14 May 2010 The United Nations World Health Organization (WHO) welcomed yesterday’s adoption of a General Assembly resolution calling for the curbing of premature deaths from non-communicable diseases, the leading cause of death in the world.
Cardiovascular diseases, cancers, chronic respiratory diseases and diabetes, among other non-communicable diseases, claim nearly 35 million lives every year.
“There is a sense of urgency,” said the agency’s Assistant Director-General Ala Alwan. “Tackling these diseases constitutes one of the major challenges for sustainable development in the 21st century.”
Last night’s resolution highlights the importance of supporting countries to enhance access to essential medicines and affordable medical technology.
It also called for a high-level Assembly meeting, with the participation of heads of State and government, to take place in New York in September 2011 on the issue.
Many of the deaths caused by non-communicable diseases in developing countries, WHO said, could be prevented by reducing exposure to tobacco use, unhealthy diets, physical inactivity and harmful use of alcohol, as well as improving early detection of breast and cervical cancers, diabetes and high blood pressure.
In spite of signs that death rates from non-communicable diseases have stabilized or even declined in many high-income countries in recent decades, research points to deaths from these diseases increasing in all regions of the world.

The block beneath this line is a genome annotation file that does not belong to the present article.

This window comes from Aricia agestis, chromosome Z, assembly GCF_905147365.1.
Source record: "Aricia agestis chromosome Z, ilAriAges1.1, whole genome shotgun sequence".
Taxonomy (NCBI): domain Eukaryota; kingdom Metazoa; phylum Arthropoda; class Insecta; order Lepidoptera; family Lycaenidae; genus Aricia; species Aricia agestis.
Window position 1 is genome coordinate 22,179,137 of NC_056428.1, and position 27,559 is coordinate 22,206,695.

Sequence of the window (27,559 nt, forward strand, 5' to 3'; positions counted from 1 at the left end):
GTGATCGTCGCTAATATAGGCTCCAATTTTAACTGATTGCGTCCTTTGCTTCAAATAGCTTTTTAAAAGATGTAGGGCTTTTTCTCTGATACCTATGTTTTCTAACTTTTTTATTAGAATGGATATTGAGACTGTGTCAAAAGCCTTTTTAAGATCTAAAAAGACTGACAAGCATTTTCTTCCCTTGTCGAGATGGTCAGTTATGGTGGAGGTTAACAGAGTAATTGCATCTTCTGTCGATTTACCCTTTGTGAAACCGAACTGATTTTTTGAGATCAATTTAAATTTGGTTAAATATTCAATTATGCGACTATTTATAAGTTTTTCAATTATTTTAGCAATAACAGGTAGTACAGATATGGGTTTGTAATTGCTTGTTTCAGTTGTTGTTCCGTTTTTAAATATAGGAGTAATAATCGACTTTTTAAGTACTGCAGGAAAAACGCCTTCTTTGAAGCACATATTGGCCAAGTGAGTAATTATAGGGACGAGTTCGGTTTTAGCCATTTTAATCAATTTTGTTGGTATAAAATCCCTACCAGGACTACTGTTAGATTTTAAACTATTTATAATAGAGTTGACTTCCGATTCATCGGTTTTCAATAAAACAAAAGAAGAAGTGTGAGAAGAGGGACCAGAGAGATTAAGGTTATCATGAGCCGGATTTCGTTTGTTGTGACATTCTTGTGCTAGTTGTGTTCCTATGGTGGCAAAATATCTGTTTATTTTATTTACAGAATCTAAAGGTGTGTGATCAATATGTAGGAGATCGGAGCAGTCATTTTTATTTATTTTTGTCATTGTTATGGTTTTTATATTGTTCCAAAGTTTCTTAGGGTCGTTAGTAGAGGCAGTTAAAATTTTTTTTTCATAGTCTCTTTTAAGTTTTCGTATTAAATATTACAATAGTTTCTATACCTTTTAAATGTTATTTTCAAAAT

Continuing on the current trajectory, more than 40 million people will die from them annually by 2015, WHO said.
Last month, a WHO official told reporters in New York that non-communicable diseases are imposing a much greater burden on the poorest countries than on richer economies and must be tackled as a development issue.
“It’s not like we have to wait for these countries to develop their economy, then start to suffer from non-communicable diseases,” WHO Coordinator of Health Promotion Gauden Galea said. “We are talking about countries and populations that are already dying at much higher rates and much earlier than people do in the richer economies.”
The Director of the Population Division in the UN Department of Economic and Social Affairs (DESA), Hania Zlotnik, noted the irony that the increasing prevalence of non-communicable diseases in developing countries was the result of success in combating communicable diseases.
The consequent ageing of the population means that “people do not die early in life, they die much later in life and it is more likely that then they will die of a non-communicable disease,” she said.
Dr. Galea noted that four chronic diseases – cardiovascular, diabetes, cancer and chronic respiratory illness – are responsible for 60 per cent of the world’s deaths “and 80 per cent of these deaths are happening in the poorest populations of the world.”
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